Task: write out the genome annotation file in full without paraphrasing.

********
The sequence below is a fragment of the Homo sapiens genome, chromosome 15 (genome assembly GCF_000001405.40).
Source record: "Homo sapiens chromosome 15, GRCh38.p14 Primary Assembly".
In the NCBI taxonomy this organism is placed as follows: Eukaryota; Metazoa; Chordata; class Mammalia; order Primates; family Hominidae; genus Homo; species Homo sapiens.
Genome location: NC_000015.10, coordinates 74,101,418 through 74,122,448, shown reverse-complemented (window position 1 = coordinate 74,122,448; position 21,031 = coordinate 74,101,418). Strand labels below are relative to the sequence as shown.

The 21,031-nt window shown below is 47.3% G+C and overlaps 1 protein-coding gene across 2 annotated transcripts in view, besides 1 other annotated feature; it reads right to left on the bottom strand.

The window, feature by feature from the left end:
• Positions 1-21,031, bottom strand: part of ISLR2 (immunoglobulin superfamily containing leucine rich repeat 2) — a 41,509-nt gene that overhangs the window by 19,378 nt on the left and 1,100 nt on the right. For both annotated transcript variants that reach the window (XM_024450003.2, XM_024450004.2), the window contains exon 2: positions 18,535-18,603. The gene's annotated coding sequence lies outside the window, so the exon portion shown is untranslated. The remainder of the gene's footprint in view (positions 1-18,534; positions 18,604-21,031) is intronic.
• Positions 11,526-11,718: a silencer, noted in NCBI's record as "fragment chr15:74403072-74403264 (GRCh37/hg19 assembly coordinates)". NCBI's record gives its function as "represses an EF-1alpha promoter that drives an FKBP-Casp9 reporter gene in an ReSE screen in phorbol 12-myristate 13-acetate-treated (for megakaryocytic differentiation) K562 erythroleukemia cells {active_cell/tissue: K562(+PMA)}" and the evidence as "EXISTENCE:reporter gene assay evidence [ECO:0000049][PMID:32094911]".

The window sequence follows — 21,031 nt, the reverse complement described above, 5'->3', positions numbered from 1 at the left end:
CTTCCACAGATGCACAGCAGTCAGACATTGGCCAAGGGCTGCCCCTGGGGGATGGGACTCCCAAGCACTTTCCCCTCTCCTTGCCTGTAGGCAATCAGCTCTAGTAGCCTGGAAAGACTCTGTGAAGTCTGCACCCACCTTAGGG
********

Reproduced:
The sequence below is a fragment of the Homo sapiens genome, chromosome 15 (genome assembly GCF_000001405.40).
Source record: "Homo sapiens chromosome 15, GRCh38.p14 Primary Assembly".
In the NCBI taxonomy this organism is placed as follows: Eukaryota; Metazoa; Chordata; class Mammalia; order Primates; family Hominidae; genus Homo; species Homo sapiens.
Genome location: NC_000015.10, coordinates 74,101,418 through 74,122,448, shown reverse-complemented (window position 1 = coordinate 74,122,448; position 21,031 = coordinate 74,101,418). Strand labels below are relative to the sequence as shown.

The 21,031-nt window shown below is 47.3% G+C and overlaps 1 protein-coding gene across 2 annotated transcripts in view, besides 1 other annotated feature; it reads right to left on the bottom strand.

The window, feature by feature from the left end:
• Positions 1-21,031, bottom strand: part of ISLR2 (immunoglobulin superfamily containing leucine rich repeat 2) — a 41,509-nt gene that overhangs the window by 19,378 nt on the left and 1,100 nt on the right. For both annotated transcript variants that reach the window (XM_024450003.2, XM_024450004.2), the window contains exon 2: positions 18,535-18,603. The gene's annotated coding sequence lies outside the window, so the exon portion shown is untranslated. The remainder of the gene's footprint in view (positions 1-18,534; positions 18,604-21,031) is intronic.
• Positions 11,526-11,718: a silencer, noted in NCBI's record as "fragment chr15:74403072-74403264 (GRCh37/hg19 assembly coordinates)". NCBI's record gives its function as "represses an EF-1alpha promoter that drives an FKBP-Casp9 reporter gene in an ReSE screen in phorbol 12-myristate 13-acetate-treated (for megakaryocytic differentiation) K562 erythroleukemia cells {active_cell/tissue: K562(+PMA)}" and the evidence as "EXISTENCE:reporter gene assay evidence [ECO:0000049][PMID:32094911]".

The window sequence follows — 21,031 nt, the reverse complement described above, 5'->3', positions numbered from 1 at the left end:
CTTCCACAGATGCACAGCAGTCAGACATTGGCCAAGGGCTGCCCCTGGGGGATGGGACTCCCAAGCACTTTCCCCTCTCCTTGCCTGTAGGCAATCAGCTCTAGTAGCCTGGAAAGACTCTGTGAAGTCTGCACCCACCTTAGGG